In summary, our study demonstrates that excessive AIF does not initiate obvious phenotypic changes or changes to any physiological functions. Excessive AIF protein expression does, however, aggravate HI-induced injury mainly in the neonatal brain, correlating with a more prominent translocation of AIF release from the mitochondria to the nucleus of brain cells, as well as a brain region-specific increase in caspase-3 activation. Altogether, this study indicates a major role for AIF in neonatal HI brain injury. Future research should focus on strategies to prevent AIF release from the mitochondria and subsequent nuclear translocation after HI insult.
Materials and methods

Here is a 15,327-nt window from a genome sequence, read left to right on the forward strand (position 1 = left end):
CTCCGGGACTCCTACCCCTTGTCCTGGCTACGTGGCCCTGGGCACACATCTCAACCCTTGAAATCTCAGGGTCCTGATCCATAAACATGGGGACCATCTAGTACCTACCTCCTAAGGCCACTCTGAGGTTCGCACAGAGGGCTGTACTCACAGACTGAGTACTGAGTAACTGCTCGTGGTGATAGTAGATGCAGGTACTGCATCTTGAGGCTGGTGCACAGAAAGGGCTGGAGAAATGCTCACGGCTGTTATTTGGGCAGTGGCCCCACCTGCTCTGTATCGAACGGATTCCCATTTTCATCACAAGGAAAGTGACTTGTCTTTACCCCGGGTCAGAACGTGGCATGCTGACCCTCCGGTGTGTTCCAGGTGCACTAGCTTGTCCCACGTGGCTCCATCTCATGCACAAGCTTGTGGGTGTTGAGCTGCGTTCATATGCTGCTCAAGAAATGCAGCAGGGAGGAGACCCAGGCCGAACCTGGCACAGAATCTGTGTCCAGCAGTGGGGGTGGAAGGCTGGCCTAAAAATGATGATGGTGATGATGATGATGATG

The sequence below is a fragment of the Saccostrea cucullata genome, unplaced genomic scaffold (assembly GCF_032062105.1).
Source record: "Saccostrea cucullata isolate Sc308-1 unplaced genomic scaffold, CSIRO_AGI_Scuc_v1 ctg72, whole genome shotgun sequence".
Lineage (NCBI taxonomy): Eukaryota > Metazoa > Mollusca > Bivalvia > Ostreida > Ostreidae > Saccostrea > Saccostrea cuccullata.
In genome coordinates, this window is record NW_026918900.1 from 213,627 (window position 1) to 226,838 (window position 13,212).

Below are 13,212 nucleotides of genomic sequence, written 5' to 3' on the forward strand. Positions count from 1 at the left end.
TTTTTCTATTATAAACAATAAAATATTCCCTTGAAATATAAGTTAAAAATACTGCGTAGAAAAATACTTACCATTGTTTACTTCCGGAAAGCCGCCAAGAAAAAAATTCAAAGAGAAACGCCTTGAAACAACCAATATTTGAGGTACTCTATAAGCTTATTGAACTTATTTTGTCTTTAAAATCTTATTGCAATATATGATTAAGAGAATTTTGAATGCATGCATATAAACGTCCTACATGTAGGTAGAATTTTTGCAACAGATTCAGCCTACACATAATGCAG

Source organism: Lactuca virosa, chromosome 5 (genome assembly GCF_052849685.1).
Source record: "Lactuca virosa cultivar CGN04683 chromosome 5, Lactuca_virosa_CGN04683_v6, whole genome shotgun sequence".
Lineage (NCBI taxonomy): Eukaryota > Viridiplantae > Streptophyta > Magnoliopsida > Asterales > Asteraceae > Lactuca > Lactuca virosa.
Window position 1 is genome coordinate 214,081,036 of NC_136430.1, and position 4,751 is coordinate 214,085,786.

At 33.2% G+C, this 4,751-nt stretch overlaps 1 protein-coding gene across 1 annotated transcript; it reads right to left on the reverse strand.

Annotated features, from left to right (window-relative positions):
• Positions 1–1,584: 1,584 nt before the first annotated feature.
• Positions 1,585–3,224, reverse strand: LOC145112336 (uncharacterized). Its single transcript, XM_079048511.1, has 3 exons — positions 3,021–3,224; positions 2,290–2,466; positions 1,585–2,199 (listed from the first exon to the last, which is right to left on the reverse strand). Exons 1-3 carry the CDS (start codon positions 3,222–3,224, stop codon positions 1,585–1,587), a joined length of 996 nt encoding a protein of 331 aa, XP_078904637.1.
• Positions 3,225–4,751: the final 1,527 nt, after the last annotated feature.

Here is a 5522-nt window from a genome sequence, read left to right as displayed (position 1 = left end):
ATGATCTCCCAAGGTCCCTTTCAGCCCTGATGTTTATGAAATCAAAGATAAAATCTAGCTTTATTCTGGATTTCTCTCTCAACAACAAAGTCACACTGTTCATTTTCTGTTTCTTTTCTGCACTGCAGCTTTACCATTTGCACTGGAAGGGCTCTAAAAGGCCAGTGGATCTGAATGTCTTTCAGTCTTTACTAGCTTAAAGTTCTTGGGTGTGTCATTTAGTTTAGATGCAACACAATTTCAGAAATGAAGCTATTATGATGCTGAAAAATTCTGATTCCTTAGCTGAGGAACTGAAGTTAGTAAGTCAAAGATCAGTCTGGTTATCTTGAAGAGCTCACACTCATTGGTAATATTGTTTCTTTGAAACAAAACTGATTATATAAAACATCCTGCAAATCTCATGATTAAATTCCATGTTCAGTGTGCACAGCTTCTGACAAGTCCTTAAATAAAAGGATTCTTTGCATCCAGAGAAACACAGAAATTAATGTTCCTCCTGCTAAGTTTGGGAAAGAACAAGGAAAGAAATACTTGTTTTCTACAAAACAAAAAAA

The AIF overexpression transgenic mouse (AIF-Tgflox/flox) was constructed in a C57/Bl6 background using Rosa26 locus gene targeting, and AIF overexpression was regulated by Cre recombinase. The floxed mice were crossed with beta-actin-cre mice. The AIF-Tgflox/+-actin-cre (AIF overexpression, AIF Tg) and AIF-Tg+/+-actin-cre (wild type, WT) mice with reasonable body weight (4.0–5.5 g) at P9 and each litter with 5–8 pups were used in this study. A total of 15 pups were excluded because of death during surgery or during hypoxia, and a total of 114 mouse pups were used for analysis. No statistical methods were engaged to predetermine sample size, and instead we based our experimental design on numbers reported in previous studies11,18. All pups were grouped by genotypes, which means AIF Tg mice belong to experimental group and WT mice belong to control group. All the experimental protocol approved. All experimental procedures conformed to guidelines established by the Swedish Board of Agriculture (SJVFS 2019: 10), were approved by the Gothenburg Animal Ethics Committee (112/2014). The animal experiments were performed in the Laboratory for Experimental Biomedicine of Gothenburg University, and are reported in compliance with the ARRIVE (Animal Research: Reporting in vivo Experiments) guidelines. The sample collection time is indicated in Fig. 1a. Genomic DNA was isolated from tail samples (Qiagen, Hilden, Germany; 69506), and PCR was performed on a Biometra T3 Thermocycler (Biometra GmbH, Göttingen, Germany). The primers for the AIF transgenic flox gene were 5′-GAGTTCTCTGCTGCCTCCTG-3′ (forward), 5′-AAGACCGCGAAGAGTTTGTC-3′ (reverse for flox band, 215 bp), and 5′-CGAGGCGGATACAAGCAATA-3′ (reverse for wild type band, 322 bp), and the primer pair for the beta-actin-cre gene was 5′-CTGCCACGACCAAGTGACAGCAATG-3′ (forward) and 5′-GCCTTCTCTACACCTGCGGTGCTAA-3′ (reverse) to produce an amplicon of 326 bp. A 1.5% agarose gel electrophoresis system (Bio-Rad, California, US) and LAS 3000 cooled CCD camera (Fujifilm, Tokyo, Japan) were used for genotype detection.